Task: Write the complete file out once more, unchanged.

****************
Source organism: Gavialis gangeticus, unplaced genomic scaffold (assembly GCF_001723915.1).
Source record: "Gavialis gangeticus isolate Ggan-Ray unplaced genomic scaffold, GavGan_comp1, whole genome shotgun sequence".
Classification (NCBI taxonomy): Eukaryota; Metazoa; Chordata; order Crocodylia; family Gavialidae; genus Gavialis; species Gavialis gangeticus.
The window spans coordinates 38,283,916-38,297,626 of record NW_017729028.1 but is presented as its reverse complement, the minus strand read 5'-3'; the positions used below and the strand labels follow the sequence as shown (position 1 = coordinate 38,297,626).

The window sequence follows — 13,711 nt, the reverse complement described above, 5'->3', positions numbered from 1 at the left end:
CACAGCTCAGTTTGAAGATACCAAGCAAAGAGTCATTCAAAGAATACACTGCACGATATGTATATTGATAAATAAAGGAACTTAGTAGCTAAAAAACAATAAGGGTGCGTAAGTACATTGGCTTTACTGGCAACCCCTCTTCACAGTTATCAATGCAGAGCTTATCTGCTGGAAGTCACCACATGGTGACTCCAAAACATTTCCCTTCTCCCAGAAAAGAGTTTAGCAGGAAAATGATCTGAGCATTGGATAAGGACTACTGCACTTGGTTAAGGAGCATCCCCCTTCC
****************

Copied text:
Source organism: Gavialis gangeticus, unplaced genomic scaffold (assembly GCF_001723915.1).
Source record: "Gavialis gangeticus isolate Ggan-Ray unplaced genomic scaffold, GavGan_comp1, whole genome shotgun sequence".
Classification (NCBI taxonomy): Eukaryota; Metazoa; Chordata; order Crocodylia; family Gavialidae; genus Gavialis; species Gavialis gangeticus.
The window spans coordinates 38,283,916-38,297,626 of record NW_017729028.1 but is presented as its reverse complement, the minus strand read 5'-3'; the positions used below and the strand labels follow the sequence as shown (position 1 = coordinate 38,297,626).

The window sequence follows — 13,711 nt, the reverse complement described above, 5'->3', positions numbered from 1 at the left end:
CACAGCTCAGTTTGAAGATACCAAGCAAAGAGTCATTCAAAGAATACACTGCACGATATGTATATTGATAAATAAAGGAACTTAGTAGCTAAAAAACAATAAGGGTGCGTAAGTACATTGGCTTTACTGGCAACCCCTCTTCACAGTTATCAATGCAGAGCTTATCTGCTGGAAGTCACCACATGGTGACTCCAAAACATTTCCCTTCTCCCAGAAAAGAGTTTAGCAGGAAAATGATCTGAGCATTGGATAAGGACTACTGCACTTGGTTAAGGAGCATCCCCCTTCC